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Syria says US action on Daesh-held Raqqa ‘illegitimate’

March 24, 2017 at 4:22 pm

Militants fire at Daesh positions near the Raqqa highway [Abkhazian Network/Wikipedia]

A US or Turkish-backed attack on Daesh in the Syrian city of Raqqa would be illegitimate unless coordinated with the regime of President Bashar Al-Assad, the Syrian chief negotiator said at peace talks in Geneva earlier today.

“Any military presence on our territory without the approval of the Syrian government is an illegitimate presence,” Bashar Al-Ja’afari told reporters after meeting UN envoy Staffan de Mistura.

French Defence Minister Jean-Yves Le Drian said on Friday the battle to recapture Raqqa would restart in the coming days.

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Al-Ja’afari said nobody could claim to be fighting Daesh without coordinating with Iraq and Syria.

“Those who are truly fighting Daesh are the Syrian Arab army with the help of our allies from Russia and Iran.”

“Direct US military intervention in Syrian territory as well as arming factions in Syria and encouraging them to challenge the authority of the state does not serve the fight against terrorism,” he said.

Al-Ja’afari is perhaps most renowned for laughing and walking off nonchalantly as reporters asked him about mass civilian casualties and hospitals in the then-besieged sectors of eastern Aleppo that had been bombed out by the Assad regime.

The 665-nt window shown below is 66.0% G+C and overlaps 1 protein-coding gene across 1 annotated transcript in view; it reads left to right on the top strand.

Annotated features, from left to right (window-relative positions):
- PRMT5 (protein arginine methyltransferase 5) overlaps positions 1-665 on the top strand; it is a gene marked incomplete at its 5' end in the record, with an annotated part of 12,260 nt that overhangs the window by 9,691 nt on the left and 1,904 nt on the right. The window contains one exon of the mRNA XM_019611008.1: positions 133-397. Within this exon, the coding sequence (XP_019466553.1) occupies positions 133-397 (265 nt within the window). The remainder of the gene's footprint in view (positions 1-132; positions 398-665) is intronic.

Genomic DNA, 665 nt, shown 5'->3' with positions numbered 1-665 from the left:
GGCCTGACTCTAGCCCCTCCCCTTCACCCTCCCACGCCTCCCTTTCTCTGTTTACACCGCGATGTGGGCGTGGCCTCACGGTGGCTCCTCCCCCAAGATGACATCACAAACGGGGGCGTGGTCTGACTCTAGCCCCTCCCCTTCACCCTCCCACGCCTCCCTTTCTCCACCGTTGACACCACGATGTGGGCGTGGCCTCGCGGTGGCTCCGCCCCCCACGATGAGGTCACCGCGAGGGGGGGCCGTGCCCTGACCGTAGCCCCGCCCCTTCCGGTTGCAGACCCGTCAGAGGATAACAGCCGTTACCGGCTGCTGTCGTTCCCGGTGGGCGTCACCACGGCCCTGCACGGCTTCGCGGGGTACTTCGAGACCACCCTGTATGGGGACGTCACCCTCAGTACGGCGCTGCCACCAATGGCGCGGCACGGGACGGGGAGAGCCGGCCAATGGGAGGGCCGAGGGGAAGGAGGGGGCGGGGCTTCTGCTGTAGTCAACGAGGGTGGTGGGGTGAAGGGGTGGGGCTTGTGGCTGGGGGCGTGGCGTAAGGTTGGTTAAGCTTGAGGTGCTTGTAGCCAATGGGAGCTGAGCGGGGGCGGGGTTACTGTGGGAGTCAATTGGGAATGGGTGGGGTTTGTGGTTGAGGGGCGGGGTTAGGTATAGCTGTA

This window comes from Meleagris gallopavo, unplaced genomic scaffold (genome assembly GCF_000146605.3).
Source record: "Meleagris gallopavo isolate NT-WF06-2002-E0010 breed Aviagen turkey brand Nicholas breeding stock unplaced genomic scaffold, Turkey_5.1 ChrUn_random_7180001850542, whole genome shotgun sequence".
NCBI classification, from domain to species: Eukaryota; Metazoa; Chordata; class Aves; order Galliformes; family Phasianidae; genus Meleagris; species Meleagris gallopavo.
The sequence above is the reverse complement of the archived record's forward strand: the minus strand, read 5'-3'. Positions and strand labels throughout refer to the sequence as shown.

The US-backed Syrian Democratic Forces (SDF) have reached the entrance to the Tabqa dam after they were airlifted there by US airpower. They are currently clashing with Daesh, Jihan Sheikh Ahmed, an SDF spokeswoman, said today.

The SDF is dominated by the YPG, a militant Kurdish group that is closely connected to the Kurdistan Workers’ Party (PKK), an organisation that has waged a bloody insurgency in Turkey since the 1980s that has claimed 40,000 lives, mostly civilians.

The PKK is recognised as a terrorist organisation by Turkey, the European Union and the United States, despite Washington’s close support for the YPG, inflaming tensions with NATO ally Ankara.

UN Syria humanitarian advisor Jan Egeland told Reuters yesterday there were contingency plans for the civilian population of Raqqa.

“There are hundreds of thousands of people in the Raqqa area and of course those would all be at risk when the fighting is bound to intensify,” Egeland said.

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Al-Ja’afari said countries backing rebel groups in Syria, such as Britain, France, Turkey and Qatar, were “sponsors of terrorism”, and said an opposition offensive in Hama and Damascus was designed to disrupt peace talks in Geneva and Astana.

“All the terrorist attacks, as I said, are pushing everybody towards a total failure and fiasco in the political and diplomatic process,” he told reporters, adding his delegation would never walk away from the talks.